Christian Counselling & Consultancy
Personal data is any information that reveals exactly who a living person is. Information about you that does not identify you is not personal data. By law I have to tell you when I collect your personal data, what I do with it, and what you can do about it.
I need to process information about you so that I can provide you with services, because the law says I must, or because it there is a legitimate interest to process it.
a) Providing services
I may process information about you to provide you, or an organisation you represent, with psychology services such as confidential psychological assessments, counselling, supervision and consultancy.
The lawful basis for this kind of processing is to fulfil a contract or to provide information before a contract is agreed. There may be an implicit contract between us even when it is not written. I will usually not be able to fulfil a contract unless I process your information.
b) Complying with the law
I may process information about you because the law says I must. Under GDPR, the lawful basis for this kind of processing is legal obligation.
When a child or adult is at risk of harm, the law says I must process that information and share as necessary to keep the person safe. The law says I must also process, and pass on as necessary, concerns that an identifiable person may have harmed others in the past.
The law also says I must use personal data to provide invoices to customers for services, and keep financial records of payments received.
I may also need to process your information to comply with other legal requirements, such as court orders.
c) Legitimate interests
I may process information about you for valid reasons to help us, you, or other people – or what GDPR calls the lawful basis of legitimate interests.
When I provide psychology services such as assessments, reviews, debriefing, and therapy, I may process information about persons who are not receiving those services from me. This is called third party information. I process third party information when it helps with the service I am providing. For example, in therapy you may expect me to remember information you have told me about other people in your family, and so I would record that information to remind me. You can share this privacy notice with other family members if they are concerned. Or if you wanted me to consult with other health professionals about your care, I would need to know their name and contact details. When I receive third party information about someone in confidence, I do not have to tell them, but they do have other rights over their information – see “What rights you have.”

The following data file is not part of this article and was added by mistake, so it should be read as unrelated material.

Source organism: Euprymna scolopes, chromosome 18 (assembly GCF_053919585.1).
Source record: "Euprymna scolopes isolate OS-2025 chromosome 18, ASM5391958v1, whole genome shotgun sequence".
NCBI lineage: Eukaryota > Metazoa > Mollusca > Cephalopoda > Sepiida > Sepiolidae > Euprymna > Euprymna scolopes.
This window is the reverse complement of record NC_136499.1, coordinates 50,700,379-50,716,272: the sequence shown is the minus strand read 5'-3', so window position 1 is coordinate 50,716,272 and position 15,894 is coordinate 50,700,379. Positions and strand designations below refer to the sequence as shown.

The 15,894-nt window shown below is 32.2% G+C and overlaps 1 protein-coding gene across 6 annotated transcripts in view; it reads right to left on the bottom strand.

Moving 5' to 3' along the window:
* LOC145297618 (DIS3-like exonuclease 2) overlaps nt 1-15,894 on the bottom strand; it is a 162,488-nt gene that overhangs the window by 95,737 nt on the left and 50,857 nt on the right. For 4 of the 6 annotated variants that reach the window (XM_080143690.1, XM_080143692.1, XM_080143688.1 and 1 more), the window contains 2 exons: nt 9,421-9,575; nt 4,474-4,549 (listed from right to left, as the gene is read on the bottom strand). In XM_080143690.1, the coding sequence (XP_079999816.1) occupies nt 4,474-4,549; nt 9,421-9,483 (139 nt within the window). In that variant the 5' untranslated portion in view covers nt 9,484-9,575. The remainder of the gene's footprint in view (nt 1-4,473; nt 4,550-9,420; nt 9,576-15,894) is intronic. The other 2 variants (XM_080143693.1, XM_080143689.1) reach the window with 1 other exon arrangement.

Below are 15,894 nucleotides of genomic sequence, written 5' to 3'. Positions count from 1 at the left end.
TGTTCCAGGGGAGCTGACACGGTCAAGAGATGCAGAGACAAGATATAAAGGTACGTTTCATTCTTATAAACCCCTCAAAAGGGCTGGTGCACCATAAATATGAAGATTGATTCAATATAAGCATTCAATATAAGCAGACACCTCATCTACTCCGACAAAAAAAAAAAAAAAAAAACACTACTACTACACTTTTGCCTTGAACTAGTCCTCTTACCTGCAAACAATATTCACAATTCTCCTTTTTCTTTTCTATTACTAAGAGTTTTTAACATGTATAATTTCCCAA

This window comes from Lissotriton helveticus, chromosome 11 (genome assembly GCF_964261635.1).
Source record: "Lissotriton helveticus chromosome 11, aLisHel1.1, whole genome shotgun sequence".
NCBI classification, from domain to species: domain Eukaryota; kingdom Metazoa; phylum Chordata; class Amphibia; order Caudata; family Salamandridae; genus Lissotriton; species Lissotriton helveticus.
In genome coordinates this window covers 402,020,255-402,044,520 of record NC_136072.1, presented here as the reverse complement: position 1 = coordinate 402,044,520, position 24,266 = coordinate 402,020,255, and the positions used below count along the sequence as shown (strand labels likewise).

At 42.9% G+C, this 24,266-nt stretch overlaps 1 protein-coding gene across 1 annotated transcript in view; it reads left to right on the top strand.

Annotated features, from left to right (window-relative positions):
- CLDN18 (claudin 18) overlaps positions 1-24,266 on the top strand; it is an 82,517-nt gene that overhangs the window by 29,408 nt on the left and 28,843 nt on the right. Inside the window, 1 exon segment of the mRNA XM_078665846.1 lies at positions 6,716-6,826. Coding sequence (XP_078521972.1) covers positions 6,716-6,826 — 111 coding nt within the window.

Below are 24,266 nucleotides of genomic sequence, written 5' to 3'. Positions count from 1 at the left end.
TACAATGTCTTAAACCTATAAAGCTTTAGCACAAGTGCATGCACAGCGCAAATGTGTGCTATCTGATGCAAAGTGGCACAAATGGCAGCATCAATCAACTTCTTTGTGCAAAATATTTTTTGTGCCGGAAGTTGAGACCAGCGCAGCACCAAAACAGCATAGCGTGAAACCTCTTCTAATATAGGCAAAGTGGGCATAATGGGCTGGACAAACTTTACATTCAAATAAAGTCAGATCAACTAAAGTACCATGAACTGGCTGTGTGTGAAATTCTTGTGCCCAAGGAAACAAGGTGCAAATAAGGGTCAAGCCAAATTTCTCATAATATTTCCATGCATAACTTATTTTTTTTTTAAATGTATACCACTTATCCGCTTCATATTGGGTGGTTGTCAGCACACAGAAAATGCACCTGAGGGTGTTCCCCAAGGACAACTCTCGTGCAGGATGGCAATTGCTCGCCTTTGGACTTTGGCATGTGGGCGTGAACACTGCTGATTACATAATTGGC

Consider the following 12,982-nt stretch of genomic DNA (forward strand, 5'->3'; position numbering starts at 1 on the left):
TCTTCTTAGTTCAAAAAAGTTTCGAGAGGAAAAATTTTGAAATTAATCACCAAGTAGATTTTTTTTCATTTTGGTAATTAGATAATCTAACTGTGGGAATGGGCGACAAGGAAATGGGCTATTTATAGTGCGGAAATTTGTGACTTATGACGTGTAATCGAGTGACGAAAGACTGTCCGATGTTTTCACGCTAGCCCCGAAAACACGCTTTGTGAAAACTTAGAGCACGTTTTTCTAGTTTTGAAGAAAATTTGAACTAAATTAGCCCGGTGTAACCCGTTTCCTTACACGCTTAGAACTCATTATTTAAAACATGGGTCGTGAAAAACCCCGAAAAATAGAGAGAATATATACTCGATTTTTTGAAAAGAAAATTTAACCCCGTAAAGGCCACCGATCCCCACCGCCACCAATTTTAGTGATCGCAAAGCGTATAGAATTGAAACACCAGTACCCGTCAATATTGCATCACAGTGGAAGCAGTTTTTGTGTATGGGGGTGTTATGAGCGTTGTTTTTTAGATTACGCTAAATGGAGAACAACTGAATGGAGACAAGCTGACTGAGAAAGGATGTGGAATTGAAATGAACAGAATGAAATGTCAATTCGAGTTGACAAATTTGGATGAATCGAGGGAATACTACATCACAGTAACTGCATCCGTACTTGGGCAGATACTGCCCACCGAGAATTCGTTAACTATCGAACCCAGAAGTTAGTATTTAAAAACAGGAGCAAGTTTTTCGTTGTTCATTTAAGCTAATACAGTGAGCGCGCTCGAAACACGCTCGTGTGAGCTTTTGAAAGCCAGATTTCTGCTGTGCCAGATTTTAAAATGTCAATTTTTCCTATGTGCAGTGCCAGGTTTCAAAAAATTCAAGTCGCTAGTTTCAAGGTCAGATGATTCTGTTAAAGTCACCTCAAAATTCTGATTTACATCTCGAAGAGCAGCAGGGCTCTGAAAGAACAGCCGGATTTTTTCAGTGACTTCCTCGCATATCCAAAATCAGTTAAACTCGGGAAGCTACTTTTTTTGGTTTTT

If you contact me about my services or website, I may process your information so I can respond to your query, to make notes about any services I agree to provide for you, or to block you if I suspect you of phishing or spam.
When you email me or visit my website, information is routinely collected to trace which computer you connected from, making it possible to track any faults and maintain security.
I may ask you for feedback and process any feedback I receive so that I can improve my services.
If you are a professional colleague, I may process your personal information as part of my work with you, so that I can keep in contact, meet and communicate to share ideas, and keep and share records of meetings we have, to our mutual benefit.
d) Marketing and automatic decision making
I do not use your information for marketing or automatic decision making such as profiling.
I may collect any information you tell me. I may also collect information from other people about you. This may include:
basic personal information (e.g. name, date of birth, organisation, first language);
contact information (e.g. email addresses, phone numbers, postal addresses, Skype identities or other electronic contacts);
sensitive personal information (usually about your health, and sometimes also other sensitive information if it’s relevant to our work with you);
information about your network (e.g. your family relationships, friends, GP, professional and other contacts);
safeguarding information about any risks affecting you and action taken to protect you;
any other information that may be relevant to our work with you.
Where possible, I separate the personal information that would identify you from sensitive information and other information I process about you by keeping it anonymous. Information that does not identify you is not personal data.
As well as collecting information from you, I may collect information that other people give me about you. These may include:
People in your organisation or family, health professionals, or individuals who give me information about you before I have agreed to provide you a service, or to help me provide a service to you;
People who give me information about you in connection with a service I or they are providing for you or someone else;
Financial providers who display your identity when you make a payment;
Email and webhosting providers who automatically supply your IP address when you email me or visit my website.
I do not receive information about you from marketing companies or data harvesting, and I do not buy your data. I may collect names or contact details which are available publicly (e.g. full GP contact details when a client cannot recall them fully). But I do not otherwise collect information about you that is in the public domain (e.g. google searches or your website, blog or other web presence) unless you ask me to. Please ask me if you would like me to look at such information.